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US nonfarm payrolls surged in January; dent rate cut hopes in March

Author: Ignatius Bose
Ignatius Bose
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December figures revised higher; unemployment rate unchanged for the third straight month 

Nonfarm payroll employment accelerated in January, signaling the continued resilience of the labor market, which will likely shield the US economy from a recession this year even as it allows the Federal Reserve more time to keep interest rates elevated at multi-decade highs.

Nonfarm payrolls jumped 353,000 in January from an upwardly revised 333,000 the previous month, leaving the unemployment rate unchanged at 3.7%, data published by the US Bureau of Labor Statistics showed. The solid labor market report surprised economists who predicted the economy would create about 180,000-185,000 new jobs. Meanwhile, December’s payroll numbers were revised sharply higher from 216,000.

Source: US Bureau of Labor Statistics website 

The job growth in January was widespread across sectors, which bodes well for a healthy US economy after earlier reports showed employment primarily concentrated in only three sectors - government, healthcare, and education. In addition, nonfarm payroll employment in January has topped 250,000 for six straight years, a significant milestone for the US labor market. However, some analysts believe that new additions to the labor force in January are challenging to interpret due to a big shift in the labor market at the start of the year, where temporary workers hired during the holiday season are released, even as many companies announce job cuts during this period. Although the government tries to provide an accurate picture using seasonal adjustments, economists believe these adjustments have shown inflated job growth in January. All said and done, the jobs report points to a robust labor market, and although layoffs are rising, people can still find jobs. 

Key highlights of the US nonfarm payroll report

The US nonfarm payroll and the unemployment rate report are derived from two monthly surveys- the household and establishment surveys. The former measures the labor force status, such as unemployment, based on demographic characteristics, while the establishment survey gauges nonfarm employment, hours, and earnings by industry.

The household survey showed that the unemployment rate was at 3.7% in January, unchanged for the third consecutive month, while the number of unemployed individuals changed little, at 6.1 million. Meanwhile, the number of people without jobs over the long term, or those without a job for 27 weeks or more, stood at 1.3 million, accounting for 20.8% of the total unemployed. The labor force participation rate was unchanged at 62.5%, with the employment-population ratio at 60.2%, barely changing over the year.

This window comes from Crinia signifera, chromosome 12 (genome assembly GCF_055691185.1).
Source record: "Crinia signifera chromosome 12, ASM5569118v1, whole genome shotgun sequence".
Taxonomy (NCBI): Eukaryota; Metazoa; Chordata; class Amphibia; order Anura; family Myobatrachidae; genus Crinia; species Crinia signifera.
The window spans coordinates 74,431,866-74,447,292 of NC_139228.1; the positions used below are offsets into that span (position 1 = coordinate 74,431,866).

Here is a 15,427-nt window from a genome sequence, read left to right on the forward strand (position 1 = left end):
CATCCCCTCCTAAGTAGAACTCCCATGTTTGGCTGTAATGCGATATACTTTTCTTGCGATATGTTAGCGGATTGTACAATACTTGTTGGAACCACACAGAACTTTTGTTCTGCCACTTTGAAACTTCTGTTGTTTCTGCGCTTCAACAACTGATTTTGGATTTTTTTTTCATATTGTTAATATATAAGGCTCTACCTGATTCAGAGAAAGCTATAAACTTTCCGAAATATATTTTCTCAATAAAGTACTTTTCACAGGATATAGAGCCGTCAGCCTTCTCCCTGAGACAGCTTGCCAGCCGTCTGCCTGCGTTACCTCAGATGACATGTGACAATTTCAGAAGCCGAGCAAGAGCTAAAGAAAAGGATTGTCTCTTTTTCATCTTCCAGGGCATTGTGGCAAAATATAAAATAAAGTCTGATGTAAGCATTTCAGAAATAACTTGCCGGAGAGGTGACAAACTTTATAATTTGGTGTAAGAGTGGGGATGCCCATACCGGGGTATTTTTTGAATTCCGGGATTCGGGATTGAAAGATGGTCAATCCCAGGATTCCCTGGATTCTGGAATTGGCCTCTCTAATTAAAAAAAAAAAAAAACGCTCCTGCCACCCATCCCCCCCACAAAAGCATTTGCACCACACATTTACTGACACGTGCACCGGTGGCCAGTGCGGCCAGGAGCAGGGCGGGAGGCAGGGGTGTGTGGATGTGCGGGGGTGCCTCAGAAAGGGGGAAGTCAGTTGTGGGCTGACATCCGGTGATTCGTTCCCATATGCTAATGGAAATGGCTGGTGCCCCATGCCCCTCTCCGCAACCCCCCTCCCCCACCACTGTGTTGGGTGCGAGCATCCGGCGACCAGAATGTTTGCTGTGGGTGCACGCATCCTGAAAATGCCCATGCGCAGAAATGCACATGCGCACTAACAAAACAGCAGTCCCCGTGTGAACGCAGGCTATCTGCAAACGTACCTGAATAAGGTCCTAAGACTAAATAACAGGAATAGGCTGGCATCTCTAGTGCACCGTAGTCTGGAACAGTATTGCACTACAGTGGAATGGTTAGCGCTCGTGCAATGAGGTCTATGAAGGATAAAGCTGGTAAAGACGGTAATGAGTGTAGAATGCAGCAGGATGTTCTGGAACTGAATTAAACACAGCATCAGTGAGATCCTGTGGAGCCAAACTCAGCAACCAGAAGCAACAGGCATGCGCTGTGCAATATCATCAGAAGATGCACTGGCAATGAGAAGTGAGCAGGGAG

Data from the establishment survey showed that payroll employment surged by a monthly average of 255,000 in 2023, with job gains in January seen in health care, retail trade, professional and business services, and social assistance. On the other hand, the number of employed declined in the mining, quarrying, and oil and gas extraction industries. Employment in professional and business services jumped by 74,000 jobs in January, 70,000 in health care, 45,000 in retail trade, 30,000 in social assistance, 36,000 in the government, and 23,000 in manufacturing. Contrarily, employment in the mining, quarrying, and oil and gas extraction industries fell by 5,000.

Lastly, the average hourly earnings for all employees rose by 19 cents, or 0.6%, to $34.55 in January and by 4.5% over the year, even as the average workweek slid by 0.2 hours to 34.1 hours in January and by 0.5 hours year-on-year.

Source: US Bureau of Labor Statistics website 

Economists review of the jobs report

Kevin Gordon, a senior investment strategist at Charles Schwab, said the labor statistics report clarified the March rate cut debate. He thinks the market was wrong for most of last year about the near-term trajectory of the Fed’s policy. He believes the market is correct to assess that lower inflation will drive central bank policymakers to lower interest rates. But, he thinks that the pace and the size of the interest rate cuts will depend on the labor market.

George Mateyo, the chief investment officer at Key Private Bank, believes that the blowout jobs report will vindicate Fed policymakers who ruled out an interest rate cut in March. He forecasts that the solid labor market and higher-than-expected wage growth will delay rate cuts this year, even as some market participants reexamine their thinking.

Eric Merlis, the managing director and co-head of global markets at Citizens Bank, said that while job growth increasing at a rapid pace quashes fears of an upcoming recession, it is also pushing the timing of a Fed rate cut farther into 2024. He further said that the increase in hourly wages might revive inflation worries. 

Market reaction to the US nonfarm payrolls report

The US equity markets rose on Friday, with the major stock indices scaling to new peaks, led by the tech-heavy Nasdaq, as the AI-powered boom and a solid quarterly performance in the last quarter by some of the biggies in the IT space more than offset the negative impact of a hotter-than-expected January jobs report. The benchmark S&P 500 surged 1.07% to settle at 4958.61, the 30-share Dow Jones Industrial Average rose 0.35% to 38654.42, and the Nasdaq 100 jumped 1.72% to end Friday’s session at 17642.73.